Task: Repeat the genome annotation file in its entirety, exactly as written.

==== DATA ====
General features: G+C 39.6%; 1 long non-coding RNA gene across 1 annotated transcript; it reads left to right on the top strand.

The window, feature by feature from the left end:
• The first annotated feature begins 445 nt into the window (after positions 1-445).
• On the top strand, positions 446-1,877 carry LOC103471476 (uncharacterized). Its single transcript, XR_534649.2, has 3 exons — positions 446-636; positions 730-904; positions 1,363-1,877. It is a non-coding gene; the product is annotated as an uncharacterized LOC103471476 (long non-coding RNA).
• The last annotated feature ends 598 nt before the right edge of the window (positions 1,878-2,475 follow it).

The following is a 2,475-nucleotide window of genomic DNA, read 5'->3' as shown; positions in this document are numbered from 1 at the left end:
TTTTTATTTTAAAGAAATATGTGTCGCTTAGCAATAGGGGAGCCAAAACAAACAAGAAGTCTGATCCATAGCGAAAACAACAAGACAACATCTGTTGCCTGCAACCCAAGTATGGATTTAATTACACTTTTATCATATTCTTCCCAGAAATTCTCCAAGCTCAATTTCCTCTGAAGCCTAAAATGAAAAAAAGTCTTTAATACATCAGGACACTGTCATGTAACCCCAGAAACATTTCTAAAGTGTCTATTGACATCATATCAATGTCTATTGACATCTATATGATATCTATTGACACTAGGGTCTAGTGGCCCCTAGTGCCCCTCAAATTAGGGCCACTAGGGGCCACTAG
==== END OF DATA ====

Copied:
General features: G+C 39.6%; 1 long non-coding RNA gene across 1 annotated transcript; it reads left to right on the top strand.

The window, feature by feature from the left end:
• The first annotated feature begins 445 nt into the window (after positions 1-445).
• On the top strand, positions 446-1,877 carry LOC103471476 (uncharacterized). Its single transcript, XR_534649.2, has 3 exons — positions 446-636; positions 730-904; positions 1,363-1,877. It is a non-coding gene; the product is annotated as an uncharacterized LOC103471476 (long non-coding RNA).
• The last annotated feature ends 598 nt before the right edge of the window (positions 1,878-2,475 follow it).

The following is a 2,475-nucleotide window of genomic DNA, read 5'->3' as shown; positions in this document are numbered from 1 at the left end:
TTTTTATTTTAAAGAAATATGTGTCGCTTAGCAATAGGGGAGCCAAAACAAACAAGAAGTCTGATCCATAGCGAAAACAACAAGACAACATCTGTTGCCTGCAACCCAAGTATGGATTTAATTACACTTTTATCATATTCTTCCCAGAAATTCTCCAAGCTCAATTTCCTCTGAAGCCTAAAATGAAAAAAAGTCTTTAATACATCAGGACACTGTCATGTAACCCCAGAAACATTTCTAAAGTGTCTATTGACATCATATCAATGTCTATTGACATCTATATGATATCTATTGACACTAGGGTCTAGTGGCCCCTAGTGCCCCTCAAATTAGGGCCACTAGGGGCCACTAG